By Scotty Kyle
From sneaking up on giant Nile perch in a remote river in Cameroon to casting for billfish off the Kenya coast or hunting trophy rainbow trout in South Africa there are now incredible, and often well organised, but little known, opportunities for the sport fly fisher in Africa.
In colonial times the settlers from Europe brought in their favourite brown trout to suitable areas and this was quickly followed by rainbow trout and various species of bass. Over the decades fly fishing grew and developed into a world class industry, with well-managed fisheries catering to local and international guests. Early fisheries focused on species exotic to Africa, and many local fly anglers scorned or simply overlooked Africa’s incredible variety of indigenous fish. In the last couple of decades, however, this has changed and some incredible fish species have been “discovered” in often exotic areas and new and exciting fly fishing destinations are suddenly becoming available to enthusiasts.
For well over 100 years fly fisheries based on brown and rainbow trout have been developed and nurtured in suitable cool areas of Kenya, Lesotho, Zimbabwe and South Africa. Both species have become established in many mountain rivers and are stocked into often well managed dams with trout hatcheries supplying new stock in all the areas. Excellent fly fishing can be had in each area with lodges in wild and remote mountain areas in Lesotho providing world class trout fishing right through to manicured dams in the South African Midlands containing trophy trout in good numbers. Most African trout areas can be fished throughout the year and conditions are usually pleasant with mild clearsky winters and warm moist summers. There are local fly fishing clubs in most areas and many camps, lodges and resorts that advertise on the internet. While the species are the same as in Europe and USA it is often best to obtain a local guide for the first visit to ensure that suitable flies and methods are employed.
Over the past few decades fly anglers have slowly begun to explore indigenous African fish species and one of the first “discoveries” was the tiger fish Hydrocynus vittatus in southern Africa. This species grows to about 5 kilograms (11 lbs.) and these are vicious, violent, explosive top predators found in many of the warmer rivers of Southern Africa. Their large, strong, sharp teeth fit firmly into their bony jaws and hooking them is a matter of skill and also luck, especially as they often leap repeatedly and high into the air during the fight.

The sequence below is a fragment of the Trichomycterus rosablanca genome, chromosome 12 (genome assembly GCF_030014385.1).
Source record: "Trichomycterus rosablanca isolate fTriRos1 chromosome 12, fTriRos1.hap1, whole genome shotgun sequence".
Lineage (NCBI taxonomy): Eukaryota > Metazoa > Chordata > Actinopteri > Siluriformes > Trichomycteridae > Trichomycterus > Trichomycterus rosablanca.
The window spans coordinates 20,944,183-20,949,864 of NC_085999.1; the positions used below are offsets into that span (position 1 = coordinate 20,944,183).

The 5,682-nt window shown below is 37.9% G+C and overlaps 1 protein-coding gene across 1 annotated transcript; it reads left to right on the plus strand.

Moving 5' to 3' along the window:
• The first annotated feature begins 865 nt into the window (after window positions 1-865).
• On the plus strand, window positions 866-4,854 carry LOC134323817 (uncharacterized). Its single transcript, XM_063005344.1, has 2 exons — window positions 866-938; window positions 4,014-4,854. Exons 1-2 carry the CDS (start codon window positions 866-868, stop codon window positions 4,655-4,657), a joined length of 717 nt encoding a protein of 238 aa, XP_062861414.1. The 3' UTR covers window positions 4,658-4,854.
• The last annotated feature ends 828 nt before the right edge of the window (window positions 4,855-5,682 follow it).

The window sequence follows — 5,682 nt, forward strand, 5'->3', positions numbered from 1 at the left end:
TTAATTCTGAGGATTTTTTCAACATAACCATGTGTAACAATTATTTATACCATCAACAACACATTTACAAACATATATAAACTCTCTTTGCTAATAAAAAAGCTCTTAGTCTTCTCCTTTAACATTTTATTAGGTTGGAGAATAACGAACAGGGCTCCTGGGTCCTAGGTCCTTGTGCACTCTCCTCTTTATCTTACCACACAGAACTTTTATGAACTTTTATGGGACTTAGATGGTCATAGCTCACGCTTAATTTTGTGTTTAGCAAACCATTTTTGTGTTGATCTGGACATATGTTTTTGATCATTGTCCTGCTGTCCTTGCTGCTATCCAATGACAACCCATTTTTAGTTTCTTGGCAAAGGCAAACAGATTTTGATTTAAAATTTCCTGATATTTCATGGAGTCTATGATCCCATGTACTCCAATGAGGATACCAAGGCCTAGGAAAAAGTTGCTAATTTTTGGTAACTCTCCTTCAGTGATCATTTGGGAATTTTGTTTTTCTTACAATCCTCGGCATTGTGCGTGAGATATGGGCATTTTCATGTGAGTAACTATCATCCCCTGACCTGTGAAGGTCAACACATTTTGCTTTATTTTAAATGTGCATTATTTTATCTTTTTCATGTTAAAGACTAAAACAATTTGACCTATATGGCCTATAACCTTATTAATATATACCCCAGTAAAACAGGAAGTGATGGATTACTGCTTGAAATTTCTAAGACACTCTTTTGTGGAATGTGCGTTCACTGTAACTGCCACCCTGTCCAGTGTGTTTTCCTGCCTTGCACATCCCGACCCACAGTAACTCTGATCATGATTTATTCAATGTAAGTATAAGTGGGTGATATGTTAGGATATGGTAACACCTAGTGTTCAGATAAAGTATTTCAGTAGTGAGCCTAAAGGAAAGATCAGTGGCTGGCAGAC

The best tiger fishing is found in eastward-flowing rivers, the best known being the mighty Zambezi and Limpopo. Reservoirs such as the Cahora Bassa Dam in Mozambique and Kariba Dam in Zimbabwe provide excellent tiger fishing opportunities. Fishing in South Africa is mostly from the river banks, but on the Zambezi boat fishing is available and can be very rewarding and memorable. Tiger fish are also found in Botswana in the Kavango River and Okavango Delta. There are many lodges and fishing camps offering the tourists tiger fishing.
A second tiger fish species, Hydrocynus tanzaniae, has very recently seized the attention of some adventurous fly anglers as it is substantially larger, generally, than the “normal” tiger fish. The Tanzanian tiger fish can reach up to 10 kilograms. As the name suggests, it is found in Tanzania, mostly in rivers, and is usually found in very remote areas of the country. A few select camps and lodges have recently been established on rivers such as the Ruhudji and Mnyera, and they offer “extreme” fly fishing for limited periods when the rivers are not in flood and the roads are in reasonable condition. Access to these areas and their fishing is mostly through established guiding companies as access is not easy and the best areas are far from basic amenities.
As if this was not enough, for the true enthusiast with good resources the goliath tigerfish of central Africa, Hydrocynus goliath, is now offering the dedicated few opportunities to fish for tigerfish that can grow to massive sizes and the record is about 70 kilograms (154 lbs.). This species lives in the really large rivers in places such as the Democratic Republic of Congo but often these rivers are simply far too turbid to usefully fly fish. Bait fishing here can then be very productive with a wide range of fish species but the “windows” of relatively clear, fly fishing water are unpredictable and few. Some guiding companies are now offering trips to target the goliath tiger, if conditions allow, and a fallback of other species and methods should the water be too turbid.